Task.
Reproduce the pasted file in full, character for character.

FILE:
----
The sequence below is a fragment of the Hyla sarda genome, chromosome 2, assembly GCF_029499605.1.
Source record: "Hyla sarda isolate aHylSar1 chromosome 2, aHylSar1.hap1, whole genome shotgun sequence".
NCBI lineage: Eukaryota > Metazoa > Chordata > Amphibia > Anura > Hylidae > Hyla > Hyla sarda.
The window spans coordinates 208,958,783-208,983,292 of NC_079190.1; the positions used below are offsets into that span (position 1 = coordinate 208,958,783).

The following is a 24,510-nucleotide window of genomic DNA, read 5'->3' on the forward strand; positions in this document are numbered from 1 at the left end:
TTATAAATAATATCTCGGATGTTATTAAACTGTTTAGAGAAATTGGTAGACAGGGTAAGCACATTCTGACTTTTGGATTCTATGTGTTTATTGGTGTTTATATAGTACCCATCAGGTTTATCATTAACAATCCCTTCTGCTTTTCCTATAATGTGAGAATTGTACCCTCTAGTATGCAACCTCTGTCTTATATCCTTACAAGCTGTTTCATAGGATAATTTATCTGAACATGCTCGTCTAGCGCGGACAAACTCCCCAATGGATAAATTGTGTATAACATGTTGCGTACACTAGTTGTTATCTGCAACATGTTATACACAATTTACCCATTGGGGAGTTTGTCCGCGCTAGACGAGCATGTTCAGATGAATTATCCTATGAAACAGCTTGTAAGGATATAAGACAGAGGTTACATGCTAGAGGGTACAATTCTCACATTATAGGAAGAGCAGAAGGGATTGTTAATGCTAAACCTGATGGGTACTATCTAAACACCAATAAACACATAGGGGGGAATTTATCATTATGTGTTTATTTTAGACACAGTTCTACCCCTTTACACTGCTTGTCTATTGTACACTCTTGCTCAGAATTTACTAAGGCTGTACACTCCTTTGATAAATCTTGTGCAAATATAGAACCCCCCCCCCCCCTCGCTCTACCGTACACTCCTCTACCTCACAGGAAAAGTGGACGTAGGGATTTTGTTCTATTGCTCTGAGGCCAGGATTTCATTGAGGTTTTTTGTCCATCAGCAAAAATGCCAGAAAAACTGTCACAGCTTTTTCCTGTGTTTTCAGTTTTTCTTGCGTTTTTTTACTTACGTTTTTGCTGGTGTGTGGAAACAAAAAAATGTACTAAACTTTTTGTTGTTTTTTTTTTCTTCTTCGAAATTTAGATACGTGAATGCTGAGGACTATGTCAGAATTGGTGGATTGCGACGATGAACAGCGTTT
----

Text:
The sequence below is a fragment of the Hyla sarda genome, chromosome 2, assembly GCF_029499605.1.
Source record: "Hyla sarda isolate aHylSar1 chromosome 2, aHylSar1.hap1, whole genome shotgun sequence".
NCBI lineage: Eukaryota > Metazoa > Chordata > Amphibia > Anura > Hylidae > Hyla > Hyla sarda.
The window spans coordinates 208,958,783-208,983,292 of NC_079190.1; the positions used below are offsets into that span (position 1 = coordinate 208,958,783).

The following is a 24,510-nucleotide window of genomic DNA, read 5'->3' on the forward strand; positions in this document are numbered from 1 at the left end:
TTATAAATAATATCTCGGATGTTATTAAACTGTTTAGAGAAATTGGTAGACAGGGTAAGCACATTCTGACTTTTGGATTCTATGTGTTTATTGGTGTTTATATAGTACCCATCAGGTTTATCATTAACAATCCCTTCTGCTTTTCCTATAATGTGAGAATTGTACCCTCTAGTATGCAACCTCTGTCTTATATCCTTACAAGCTGTTTCATAGGATAATTTATCTGAACATGCTCGTCTAGCGCGGACAAACTCCCCAATGGATAAATTGTGTATAACATGTTGCGTACACTAGTTGTTATCTGCAACATGTTATACACAATTTACCCATTGGGGAGTTTGTCCGCGCTAGACGAGCATGTTCAGATGAATTATCCTATGAAACAGCTTGTAAGGATATAAGACAGAGGTTACATGCTAGAGGGTACAATTCTCACATTATAGGAAGAGCAGAAGGGATTGTTAATGCTAAACCTGATGGGTACTATCTAAACACCAATAAACACATAGGGGGGAATTTATCATTATGTGTTTATTTTAGACACAGTTCTACCCCTTTACACTGCTTGTCTATTGTACACTCTTGCTCAGAATTTACTAAGGCTGTACACTCCTTTGATAAATCTTGTGCAAATATAGAACCCCCCCCCCCCCTCGCTCTACCGTACACTCCTCTACCTCACAGGAAAAGTGGACGTAGGGATTTTGTTCTATTGCTCTGAGGCCAGGATTTCATTGAGGTTTTTTGTCCATCAGCAAAAATGCCAGAAAAACTGTCACAGCTTTTTCCTGTGTTTTCAGTTTTTCTTGCGTTTTTTTACTTACGTTTTTGCTGGTGTGTGGAAACAAAAAAATGTACTAAACTTTTTGTTGTTTTTTTTTTCTTCTTCGAAATTTAGATACGTGAATGCTGAGGACTATGTCAGAATTGGTGGATTGCGACGATGAACAGCGTTT